For my book about my five senses, I've been investigating my sense of hearing—and so I've thought a lot about noise, silence, and listening.
True attentive listening is powerful, and arduous. I'm not a great listener, so to help me do a better job, I wrote a Manifesto for Listening. I do love a manifesto! (For instance, you can read my Happiness Manifesto, Habits Manifesto, an Outer Order, Inner Calm Manifesto, and Podcast Manifesto.)
Of course, to listen, I have to fall quiet. Just a few days ago, I realized that word "silent" has the same letters as the word "listen," rearranged. Did everyone else know this?
Here's my Manifesto. I laminated it and stuck it up on my bulletin board to help me remember to listen better:
- Don’t worry about what to say, think about how to listen.
- When someone wants to talk, immediately stop what I’m doing to give my attention.
- Show that I’m giving my attention: turn my body and eyes to face the other person; put down my book or phone; nod, make eye contact; say “mmm-hmm.”
- Embrace thoughtful pauses; don’t rush to fill a silence.
- No leading questions.
- Ask open-ended questions.
- Ask clarifying questions.
- Listen for facts, for emotions, and for the expression of values.
- Acknowledge the reality of other people’s feelings. (This is surprisingly difficult.)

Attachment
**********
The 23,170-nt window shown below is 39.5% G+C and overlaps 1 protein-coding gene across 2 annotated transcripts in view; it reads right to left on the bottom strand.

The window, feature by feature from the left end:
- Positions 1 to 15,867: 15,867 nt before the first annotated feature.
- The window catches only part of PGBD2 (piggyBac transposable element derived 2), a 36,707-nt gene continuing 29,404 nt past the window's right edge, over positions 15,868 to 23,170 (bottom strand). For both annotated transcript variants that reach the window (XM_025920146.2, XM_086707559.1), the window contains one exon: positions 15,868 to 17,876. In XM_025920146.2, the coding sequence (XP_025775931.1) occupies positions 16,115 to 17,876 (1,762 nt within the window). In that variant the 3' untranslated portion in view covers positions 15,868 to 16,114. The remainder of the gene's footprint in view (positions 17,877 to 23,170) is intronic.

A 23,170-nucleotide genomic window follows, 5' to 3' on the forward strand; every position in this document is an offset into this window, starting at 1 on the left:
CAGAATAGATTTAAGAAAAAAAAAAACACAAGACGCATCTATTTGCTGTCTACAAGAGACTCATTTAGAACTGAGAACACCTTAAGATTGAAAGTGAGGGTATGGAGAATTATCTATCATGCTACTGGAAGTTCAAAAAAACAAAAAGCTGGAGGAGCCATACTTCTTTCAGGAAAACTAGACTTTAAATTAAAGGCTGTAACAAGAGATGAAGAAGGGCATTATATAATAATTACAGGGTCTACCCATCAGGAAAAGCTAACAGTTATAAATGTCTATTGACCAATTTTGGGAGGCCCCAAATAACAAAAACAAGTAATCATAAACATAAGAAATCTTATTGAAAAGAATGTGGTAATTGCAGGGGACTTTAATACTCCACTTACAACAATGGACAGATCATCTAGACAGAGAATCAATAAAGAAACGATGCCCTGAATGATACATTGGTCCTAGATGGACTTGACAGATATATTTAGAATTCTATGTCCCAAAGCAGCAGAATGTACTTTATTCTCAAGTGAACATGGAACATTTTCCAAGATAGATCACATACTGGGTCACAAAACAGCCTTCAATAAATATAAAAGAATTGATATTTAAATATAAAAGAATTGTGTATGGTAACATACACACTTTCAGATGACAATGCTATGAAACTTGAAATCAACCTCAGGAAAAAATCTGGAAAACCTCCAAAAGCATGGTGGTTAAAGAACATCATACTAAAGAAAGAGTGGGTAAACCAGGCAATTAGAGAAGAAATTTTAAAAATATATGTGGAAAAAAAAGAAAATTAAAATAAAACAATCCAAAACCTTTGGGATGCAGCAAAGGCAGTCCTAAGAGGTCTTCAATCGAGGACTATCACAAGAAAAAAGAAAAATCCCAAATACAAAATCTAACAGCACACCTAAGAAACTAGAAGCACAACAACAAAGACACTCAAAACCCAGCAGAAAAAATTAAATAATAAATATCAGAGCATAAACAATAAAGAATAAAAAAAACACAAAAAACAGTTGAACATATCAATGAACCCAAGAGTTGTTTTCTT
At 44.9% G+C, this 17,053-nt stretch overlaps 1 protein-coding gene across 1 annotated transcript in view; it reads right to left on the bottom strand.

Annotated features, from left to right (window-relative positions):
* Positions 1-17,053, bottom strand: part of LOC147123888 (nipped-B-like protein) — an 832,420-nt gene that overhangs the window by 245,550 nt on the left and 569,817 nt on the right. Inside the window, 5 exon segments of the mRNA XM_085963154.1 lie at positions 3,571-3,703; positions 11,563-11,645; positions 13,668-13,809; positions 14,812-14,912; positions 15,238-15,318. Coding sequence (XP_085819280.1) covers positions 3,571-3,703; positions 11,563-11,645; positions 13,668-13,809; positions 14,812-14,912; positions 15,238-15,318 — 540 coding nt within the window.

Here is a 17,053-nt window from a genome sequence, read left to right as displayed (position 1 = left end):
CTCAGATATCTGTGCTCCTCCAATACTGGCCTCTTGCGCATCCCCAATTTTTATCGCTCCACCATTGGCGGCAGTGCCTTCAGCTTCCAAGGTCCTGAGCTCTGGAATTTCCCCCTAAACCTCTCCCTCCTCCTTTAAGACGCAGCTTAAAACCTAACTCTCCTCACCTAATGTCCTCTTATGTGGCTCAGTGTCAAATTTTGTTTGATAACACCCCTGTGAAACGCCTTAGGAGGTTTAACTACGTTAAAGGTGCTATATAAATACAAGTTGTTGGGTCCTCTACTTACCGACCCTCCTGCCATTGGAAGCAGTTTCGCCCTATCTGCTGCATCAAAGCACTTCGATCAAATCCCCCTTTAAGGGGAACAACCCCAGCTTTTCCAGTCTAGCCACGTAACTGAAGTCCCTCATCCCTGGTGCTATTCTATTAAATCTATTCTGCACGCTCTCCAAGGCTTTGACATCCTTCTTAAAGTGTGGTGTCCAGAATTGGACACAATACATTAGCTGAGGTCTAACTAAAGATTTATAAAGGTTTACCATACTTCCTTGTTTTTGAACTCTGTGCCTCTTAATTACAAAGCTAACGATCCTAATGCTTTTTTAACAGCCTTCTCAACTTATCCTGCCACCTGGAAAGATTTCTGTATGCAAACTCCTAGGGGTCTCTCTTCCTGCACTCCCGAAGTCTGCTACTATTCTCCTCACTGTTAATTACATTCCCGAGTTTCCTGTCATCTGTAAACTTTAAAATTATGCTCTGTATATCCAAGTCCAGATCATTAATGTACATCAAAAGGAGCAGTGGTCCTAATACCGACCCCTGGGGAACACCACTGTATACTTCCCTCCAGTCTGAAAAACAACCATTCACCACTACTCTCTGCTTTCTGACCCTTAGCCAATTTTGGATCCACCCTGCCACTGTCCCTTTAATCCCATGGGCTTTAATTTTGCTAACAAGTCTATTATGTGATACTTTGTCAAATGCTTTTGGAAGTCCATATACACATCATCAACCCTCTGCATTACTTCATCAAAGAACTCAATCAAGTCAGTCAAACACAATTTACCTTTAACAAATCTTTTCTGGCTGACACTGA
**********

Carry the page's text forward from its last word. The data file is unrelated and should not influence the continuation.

- If someone’s complaining, ask, “What do you plan to do?”
- Don’t multi-task.
- Paraphrase or summarize to show that I understand—or not.
- Respect what other people want to talk about: if they bring up a subject, discuss it; if they jump away from a subject, don’t bring it up again (we all have our pet subjects that we love to discuss but others may not!)
- Don’t jump in with judgment or suggestions.
- Take notes if appropriate.
- Under-react in a difficult conversation.
- Don’t steer away from painful subjects. (I realized that I often do this, before I’m even consciously aware of what’s happening.)
- React with enthusiasm to good news. (Especially important with Jamie: research shows that partners’ response to good news is very important for the strength of a relationship)
- Listen for what’s not being said.
- If appropriate, hold someone’s hand or give a touch during a tough conversation.
- If someone wants me to make a decision, I can ask for time to consider.
- If I find someone boring, I’m not asking the right questions.
- Let people talk themselves into their solution, rather than supply my solution.
- Don’t interrupt to insist that people read a book. (This may be my particular problem. Whatever the challenge, I can’t resist pushing my favorite book on the subject. This is my way of showing love, but I should listen rather than interrupt to insist, “Here, write this down, you have to read this book.”)
- When in doubt, stop talking.
What did I miss? Please let me know. I find that distilling my aims in this way really helps.
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